Hot Springs, 3rd April
Goodbye to Memphis, to its blues bars and its vintage cars.
For the moment we’ve seen enough of big American cities. Somehow they all look quite similar around here. Thus we need something else; turn westwards in direction of the famous Route 66.
Thru the middle of America. A region mostly described as very rural and very conservative. The place of origin of many evangelistic churches and the playground of numerous Christian fundamentalists. Many call it America’s Bible Belt. Let’s see, what is awaiting us. Besides, it’s the stronghold of America’s Republicans in its Trumpian dimension.
We move on. Now to the west, to Little Rock: the proud capital of Arkansas and somehow considered the hometown of Bill Clinton. Thus, a reason to visit.
The highway to get there: plenty of trucks. Supposedly on the way to Mexico before Uncle Don will close the border for reasons of his political survival. Maybe not.
Little Rock: definitely a small town, rather provincial.
Somehow symptomatic for this place: even police cars are smaller than somewhere else.
A visit to the downtown. Quickly seen.
The next morning we have to see the Clinton Presidential Library.
Well, it’s not exclusively because of Bill we visit. No, as everybody else we’re very interested in knowing all these tales and details about a certain Monica and a cigar.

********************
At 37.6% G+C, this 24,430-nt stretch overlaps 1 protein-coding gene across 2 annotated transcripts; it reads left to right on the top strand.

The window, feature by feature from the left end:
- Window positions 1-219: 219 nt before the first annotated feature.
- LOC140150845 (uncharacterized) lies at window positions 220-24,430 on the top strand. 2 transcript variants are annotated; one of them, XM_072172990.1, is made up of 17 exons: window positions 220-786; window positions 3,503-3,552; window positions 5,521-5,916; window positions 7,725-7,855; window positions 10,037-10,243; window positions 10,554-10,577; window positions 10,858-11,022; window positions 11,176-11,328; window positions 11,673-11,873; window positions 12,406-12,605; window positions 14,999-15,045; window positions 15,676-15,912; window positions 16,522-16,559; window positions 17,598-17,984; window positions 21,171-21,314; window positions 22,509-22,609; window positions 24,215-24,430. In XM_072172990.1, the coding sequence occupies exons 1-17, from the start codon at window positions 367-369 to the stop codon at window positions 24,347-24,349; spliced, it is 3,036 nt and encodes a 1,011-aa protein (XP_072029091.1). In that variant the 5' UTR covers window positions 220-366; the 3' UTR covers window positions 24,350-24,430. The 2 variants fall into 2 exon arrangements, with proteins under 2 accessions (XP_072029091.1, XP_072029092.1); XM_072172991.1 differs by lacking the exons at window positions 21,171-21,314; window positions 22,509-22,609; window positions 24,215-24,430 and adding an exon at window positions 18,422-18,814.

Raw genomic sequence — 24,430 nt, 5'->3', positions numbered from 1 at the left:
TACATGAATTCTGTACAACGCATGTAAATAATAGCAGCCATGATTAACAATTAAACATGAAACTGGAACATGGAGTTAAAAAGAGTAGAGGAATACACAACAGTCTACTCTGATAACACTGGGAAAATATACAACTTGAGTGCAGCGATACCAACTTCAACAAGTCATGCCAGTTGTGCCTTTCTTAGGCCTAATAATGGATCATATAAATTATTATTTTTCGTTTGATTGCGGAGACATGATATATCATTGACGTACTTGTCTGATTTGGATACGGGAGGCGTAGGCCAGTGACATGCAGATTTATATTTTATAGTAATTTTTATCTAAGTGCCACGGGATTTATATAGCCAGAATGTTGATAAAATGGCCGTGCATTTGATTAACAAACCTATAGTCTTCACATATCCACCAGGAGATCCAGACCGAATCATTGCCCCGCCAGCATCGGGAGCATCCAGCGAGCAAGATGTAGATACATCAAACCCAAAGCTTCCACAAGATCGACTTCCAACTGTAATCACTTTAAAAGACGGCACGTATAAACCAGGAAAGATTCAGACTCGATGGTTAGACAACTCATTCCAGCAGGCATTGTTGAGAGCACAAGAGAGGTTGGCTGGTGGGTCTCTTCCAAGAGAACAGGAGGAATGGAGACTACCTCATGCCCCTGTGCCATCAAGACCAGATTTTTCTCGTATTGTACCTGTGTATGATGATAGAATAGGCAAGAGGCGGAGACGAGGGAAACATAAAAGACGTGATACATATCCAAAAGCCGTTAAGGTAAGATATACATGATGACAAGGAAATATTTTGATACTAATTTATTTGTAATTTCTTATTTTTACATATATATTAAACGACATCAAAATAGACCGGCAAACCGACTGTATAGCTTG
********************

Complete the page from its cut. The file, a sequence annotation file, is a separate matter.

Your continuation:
Maybe there’s even a chance that we can admire this cigar in the exhibition. Or, at least this famous piece of cloth. Our esteemed readers who followed US politics in the 90ties surely still remember the story …
At the entrance we have to pay a fee and we’re asked by a very distinguished elderly lady about the motivation of our visit. We imagine we should tell her how honored we feel to have the unique opportunity to learn everything about Monica Lewinsky and her cigarillo adventure. We don’t dare to do so – she may look a bit too disappointed after that.
Whatever. No reason for Monika (not Bill’s 1) not to exercise her future role in Clinton’s replica of the Cabinet Room.
Then we explore the library. As usual in the US there’s a lot to read. All presented in a very patriotic and heroic manner. Maybe a bit too much for us.
We can also admire a showcase with many beautiful gifts President Clinton received from his counterparts all over the world. And immediately you feel sorry for him. Imagine how much energy and diplomacy it needs to remain friendly once this stuff is presented to you.
Still, we’re searching for this story about Monica and Bill’s famous cigar.
Difficult to discover anything. Maybe in America this kind of story is not considered suitable for kids.
Who knows. The only indication we finally find is about the Reps failed attempt to impeach President Clinton. What a pity. So much interesting stuff – and not a single word about it.
On the way out again we pass by the noble lady with her distinguished charm. Probably she still remembers our imagined question about the cigar. And we think her poker face reflects her pain in the ass.